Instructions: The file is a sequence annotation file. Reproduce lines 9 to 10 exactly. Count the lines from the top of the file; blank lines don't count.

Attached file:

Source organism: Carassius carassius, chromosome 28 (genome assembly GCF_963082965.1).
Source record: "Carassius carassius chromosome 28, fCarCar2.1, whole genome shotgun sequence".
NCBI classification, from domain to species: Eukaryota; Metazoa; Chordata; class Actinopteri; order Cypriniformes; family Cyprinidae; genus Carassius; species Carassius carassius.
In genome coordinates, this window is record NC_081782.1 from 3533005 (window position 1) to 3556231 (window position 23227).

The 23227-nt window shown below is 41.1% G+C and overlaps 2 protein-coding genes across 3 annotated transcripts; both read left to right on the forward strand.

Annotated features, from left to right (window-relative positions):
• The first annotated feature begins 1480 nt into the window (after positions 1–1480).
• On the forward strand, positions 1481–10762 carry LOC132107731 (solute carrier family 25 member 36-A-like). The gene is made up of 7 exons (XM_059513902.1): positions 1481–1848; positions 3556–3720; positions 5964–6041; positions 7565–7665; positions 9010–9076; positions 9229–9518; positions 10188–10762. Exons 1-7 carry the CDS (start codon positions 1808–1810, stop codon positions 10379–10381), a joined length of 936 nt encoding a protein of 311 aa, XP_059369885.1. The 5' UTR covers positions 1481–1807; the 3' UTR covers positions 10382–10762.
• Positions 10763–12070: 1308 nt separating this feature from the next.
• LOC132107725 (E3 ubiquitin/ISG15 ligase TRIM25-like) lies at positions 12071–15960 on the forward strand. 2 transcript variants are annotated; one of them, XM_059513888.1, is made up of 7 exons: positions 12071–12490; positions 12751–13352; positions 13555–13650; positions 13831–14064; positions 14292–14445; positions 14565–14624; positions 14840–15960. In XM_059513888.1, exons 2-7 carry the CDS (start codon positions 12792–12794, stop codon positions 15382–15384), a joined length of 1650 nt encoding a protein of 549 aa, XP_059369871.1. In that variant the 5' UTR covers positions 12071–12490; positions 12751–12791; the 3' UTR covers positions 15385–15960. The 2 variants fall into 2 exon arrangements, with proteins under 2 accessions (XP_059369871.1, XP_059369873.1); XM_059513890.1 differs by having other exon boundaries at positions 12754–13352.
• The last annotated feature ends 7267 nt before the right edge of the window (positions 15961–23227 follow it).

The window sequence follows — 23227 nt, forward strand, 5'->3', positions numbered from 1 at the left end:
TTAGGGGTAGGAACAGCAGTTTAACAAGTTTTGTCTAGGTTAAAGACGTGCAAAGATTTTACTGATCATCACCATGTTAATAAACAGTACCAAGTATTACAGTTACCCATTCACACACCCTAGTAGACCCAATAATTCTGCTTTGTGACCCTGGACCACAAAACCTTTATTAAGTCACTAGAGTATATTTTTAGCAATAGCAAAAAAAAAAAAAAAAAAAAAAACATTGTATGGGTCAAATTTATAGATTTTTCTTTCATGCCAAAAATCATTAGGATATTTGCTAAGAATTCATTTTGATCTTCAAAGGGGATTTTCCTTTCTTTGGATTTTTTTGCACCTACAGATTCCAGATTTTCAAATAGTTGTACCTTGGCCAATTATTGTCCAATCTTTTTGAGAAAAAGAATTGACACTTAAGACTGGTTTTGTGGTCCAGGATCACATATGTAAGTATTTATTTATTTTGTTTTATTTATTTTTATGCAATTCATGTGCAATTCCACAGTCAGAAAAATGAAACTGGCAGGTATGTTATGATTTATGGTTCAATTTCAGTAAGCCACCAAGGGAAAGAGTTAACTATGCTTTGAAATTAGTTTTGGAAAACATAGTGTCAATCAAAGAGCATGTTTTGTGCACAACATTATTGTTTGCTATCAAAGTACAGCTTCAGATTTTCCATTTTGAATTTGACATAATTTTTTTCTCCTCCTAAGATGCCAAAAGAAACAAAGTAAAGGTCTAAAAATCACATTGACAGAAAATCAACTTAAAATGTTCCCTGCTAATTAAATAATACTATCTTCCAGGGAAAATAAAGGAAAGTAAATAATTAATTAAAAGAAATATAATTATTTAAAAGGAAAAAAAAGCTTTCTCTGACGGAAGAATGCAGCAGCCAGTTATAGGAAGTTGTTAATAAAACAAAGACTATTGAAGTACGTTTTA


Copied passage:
• Positions 10763–12070: 1308 nt separating this feature from the next.
• LOC132107725 (E3 ubiquitin/ISG15 ligase TRIM25-like) lies at positions 12071–15960 on the forward strand. 2 transcript variants are annotated; one of them, XM_059513888.1, is made up of 7 exons: positions 12071–12490; positions 12751–13352; positions 13555–13650; positions 13831–14064; positions 14292–14445; positions 14565–14624; positions 14840–15960. In XM_059513888.1, exons 2-7 carry the CDS (start codon positions 12792–12794, stop codon positions 15382–15384), a joined length of 1650 nt encoding a protein of 549 aa, XP_059369871.1. In that variant the 5' UTR covers positions 12071–12490; positions 12751–12791; the 3' UTR covers positions 15385–15960. The 2 variants fall into 2 exon arrangements, with proteins under 2 accessions (XP_059369871.1, XP_059369873.1); XM_059513890.1 differs by having other exon boundaries at positions 12754–13352.